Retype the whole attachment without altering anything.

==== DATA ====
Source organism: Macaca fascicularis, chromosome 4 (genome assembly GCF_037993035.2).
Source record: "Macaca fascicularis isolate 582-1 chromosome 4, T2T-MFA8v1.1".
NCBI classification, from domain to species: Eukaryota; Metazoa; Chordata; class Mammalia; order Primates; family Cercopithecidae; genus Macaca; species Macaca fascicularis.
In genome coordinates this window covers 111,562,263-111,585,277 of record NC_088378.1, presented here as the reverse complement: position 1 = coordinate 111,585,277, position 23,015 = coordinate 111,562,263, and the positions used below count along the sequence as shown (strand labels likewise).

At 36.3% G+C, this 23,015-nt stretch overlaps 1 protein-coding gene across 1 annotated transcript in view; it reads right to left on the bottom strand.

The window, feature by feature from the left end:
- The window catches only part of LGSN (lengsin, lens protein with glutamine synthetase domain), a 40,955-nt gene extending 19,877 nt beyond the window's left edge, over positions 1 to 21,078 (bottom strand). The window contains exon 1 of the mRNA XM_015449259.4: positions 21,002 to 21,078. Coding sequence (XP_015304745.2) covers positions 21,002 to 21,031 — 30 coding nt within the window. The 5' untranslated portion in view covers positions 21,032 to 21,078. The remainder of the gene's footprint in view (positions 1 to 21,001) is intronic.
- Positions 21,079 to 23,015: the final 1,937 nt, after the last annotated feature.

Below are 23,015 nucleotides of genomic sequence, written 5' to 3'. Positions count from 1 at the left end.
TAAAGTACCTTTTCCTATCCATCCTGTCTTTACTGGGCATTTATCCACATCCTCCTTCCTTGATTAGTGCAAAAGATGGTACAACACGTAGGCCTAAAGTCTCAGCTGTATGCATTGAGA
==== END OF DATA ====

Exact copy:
Source organism: Macaca fascicularis, chromosome 4 (genome assembly GCF_037993035.2).
Source record: "Macaca fascicularis isolate 582-1 chromosome 4, T2T-MFA8v1.1".
NCBI classification, from domain to species: Eukaryota; Metazoa; Chordata; class Mammalia; order Primates; family Cercopithecidae; genus Macaca; species Macaca fascicularis.
In genome coordinates this window covers 111,562,263-111,585,277 of record NC_088378.1, presented here as the reverse complement: position 1 = coordinate 111,585,277, position 23,015 = coordinate 111,562,263, and the positions used below count along the sequence as shown (strand labels likewise).

At 36.3% G+C, this 23,015-nt stretch overlaps 1 protein-coding gene across 1 annotated transcript in view; it reads right to left on the bottom strand.

The window, feature by feature from the left end:
- The window catches only part of LGSN (lengsin, lens protein with glutamine synthetase domain), a 40,955-nt gene extending 19,877 nt beyond the window's left edge, over positions 1 to 21,078 (bottom strand). The window contains exon 1 of the mRNA XM_015449259.4: positions 21,002 to 21,078. Coding sequence (XP_015304745.2) covers positions 21,002 to 21,031 — 30 coding nt within the window. The 5' untranslated portion in view covers positions 21,032 to 21,078. The remainder of the gene's footprint in view (positions 1 to 21,001) is intronic.
- Positions 21,079 to 23,015: the final 1,937 nt, after the last annotated feature.

Below are 23,015 nucleotides of genomic sequence, written 5' to 3'. Positions count from 1 at the left end.
TAAAGTACCTTTTCCTATCCATCCTGTCTTTACTGGGCATTTATCCACATCCTCCTTCCTTGATTAGTGCAAAAGATGGTACAACACGTAGGCCTAAAGTCTCAGCTGTATGCATTGAGA